These do seem to be loading a bit slowly. I had no trouble on my laptop but then on another school laptop they weren’t loading at all.

I added a link onto the post so that if they don’t load, you can view my profile on Occipital and see them from there. Hopefully it’s just a matter of the servers being slow today and they’ll be up and running in no time!

Mr. Avery

Dear Mr. Avery,

I found out about your post because you ping backed on my post! It’s that great how the connections work?

I’m sorry to not be able to see the movies. I haven’t been able to load them anywhere, but I imagine them to be great!

From,

Mrs. Hembree

Dear Mr. Avery,

The radius of our class room is 15 feet. Our circumference is 30 feet. This was a super cool activity. I really hope we do it again!

Sincerely,

Molly C.

Dear Mr. Avery,

The answer to your question is the radius is 15 ft and the diameter is 30 ft.

Love,

Fiona

Dear Mr. Avery,

I think the diameter of the class is 30ft and the radius is 15ft! I got the app 360 Panorama because of you! Thank you for showing me. My parents think it is really cool! See you tomorrow at school.

Sincerely,

Alyxandra

Dear Mr. Avery,

To answer your question about the length of the radius and diameter, I think the radius distance is 15 ft and the distance of the diameter is 60 ft.

It was really fun making the videos.

Thanks,

Kelsea

Dear Mr. Avery,

My answer to our bonus question/comment is that I think the radius 14 feet and the diameter is 28 feet.

Your student,

Turtles

Dear Mr. Avery,

Another way to use a panorama to help us is how to measure different angles. I think the radius of our class is 15 ft. and I think the diameter is about 30 feet. Hope I did well!:)

Sincerely,

Taite B.

Hello Mr. Avery,

I think that the radius is about 15 feet and the diameter could be 30 feet.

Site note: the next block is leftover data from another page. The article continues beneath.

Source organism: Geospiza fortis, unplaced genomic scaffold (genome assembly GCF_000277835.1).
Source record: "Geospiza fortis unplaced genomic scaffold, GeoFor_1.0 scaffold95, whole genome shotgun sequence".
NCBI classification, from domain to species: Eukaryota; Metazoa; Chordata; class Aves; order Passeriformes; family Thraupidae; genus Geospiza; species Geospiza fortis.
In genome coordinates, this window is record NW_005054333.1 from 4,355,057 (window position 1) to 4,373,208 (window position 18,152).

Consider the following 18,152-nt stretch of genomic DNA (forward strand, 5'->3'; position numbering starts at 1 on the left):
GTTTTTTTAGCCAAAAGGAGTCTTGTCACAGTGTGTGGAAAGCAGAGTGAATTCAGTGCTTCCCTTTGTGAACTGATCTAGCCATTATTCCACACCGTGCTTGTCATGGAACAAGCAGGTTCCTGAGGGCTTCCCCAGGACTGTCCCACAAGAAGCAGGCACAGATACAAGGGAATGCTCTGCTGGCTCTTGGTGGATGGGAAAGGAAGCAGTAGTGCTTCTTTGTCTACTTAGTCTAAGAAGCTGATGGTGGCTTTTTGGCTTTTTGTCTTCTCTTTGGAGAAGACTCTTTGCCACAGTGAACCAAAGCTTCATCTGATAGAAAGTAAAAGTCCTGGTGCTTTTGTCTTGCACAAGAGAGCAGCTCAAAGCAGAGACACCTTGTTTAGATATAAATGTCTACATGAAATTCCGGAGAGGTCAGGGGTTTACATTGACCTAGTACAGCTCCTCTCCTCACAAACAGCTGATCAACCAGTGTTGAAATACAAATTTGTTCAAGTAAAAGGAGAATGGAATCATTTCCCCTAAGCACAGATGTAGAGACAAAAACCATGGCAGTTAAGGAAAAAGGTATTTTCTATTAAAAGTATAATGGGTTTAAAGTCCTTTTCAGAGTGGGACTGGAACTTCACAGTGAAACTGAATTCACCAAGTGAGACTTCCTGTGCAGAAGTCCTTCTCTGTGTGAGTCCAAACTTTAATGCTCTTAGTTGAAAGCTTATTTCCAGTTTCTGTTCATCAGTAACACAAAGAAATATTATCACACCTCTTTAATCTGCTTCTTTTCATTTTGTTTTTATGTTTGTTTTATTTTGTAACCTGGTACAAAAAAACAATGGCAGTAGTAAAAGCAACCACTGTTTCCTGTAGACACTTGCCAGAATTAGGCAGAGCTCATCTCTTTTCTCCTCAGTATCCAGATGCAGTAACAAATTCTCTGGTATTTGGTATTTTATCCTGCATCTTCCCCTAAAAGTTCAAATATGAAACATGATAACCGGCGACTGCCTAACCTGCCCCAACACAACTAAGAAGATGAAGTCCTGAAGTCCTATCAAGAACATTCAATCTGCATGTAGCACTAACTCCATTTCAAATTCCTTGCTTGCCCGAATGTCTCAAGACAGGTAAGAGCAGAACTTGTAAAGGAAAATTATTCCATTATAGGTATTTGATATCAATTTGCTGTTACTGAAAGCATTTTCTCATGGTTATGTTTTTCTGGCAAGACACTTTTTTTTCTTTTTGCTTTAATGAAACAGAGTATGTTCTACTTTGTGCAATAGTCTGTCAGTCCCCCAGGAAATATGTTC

Morgan M.

Aloha Mr. Avery’s Class,

Wow! I love your work! I can just envision using this same idea outside of the classroom. This brings so many ideas to mind.

I am enjoying every post and looking forward to many more.

A hui hou,

Mrs. Jacobs

Dear Mr.Avery,

The radius of our classroom would be probably about 15 feet and the diameter would probably be 30ft.

Sincerely,

Hannah K.

Dear Mr. Avery,

I think that the radius of our classroom would be 15 feet and the diameter might be 30 feet.

Sincerely,

Kirstyn M.

Dear Mr. Avery,

I know how we did that awesome activity to work with circles! When we were done you said if we could go on here, on the blog, to this post and comment on what you think the diameter (a line segment going from one end of the circle to the other) and the radius (a line from the center of the circle to the edge of the circle). Well, I think the diameter of the room is around 48 feet and the radius, 24 feet. Maybe to find out to see around how many feet the radius and diameter might be we could count the amount of tiles onn the floor?

From you student,

Jennifer W.

Dear Mr. Avery,

I think the radius is 13 feet and the diameter is 26 feet. Also, a panorama could also help us learn 3 dimensional shapes by going around them and seeing their faces, vertices, and edges.

Sincerely,

Ed S.

Dear Mr. Avery and class,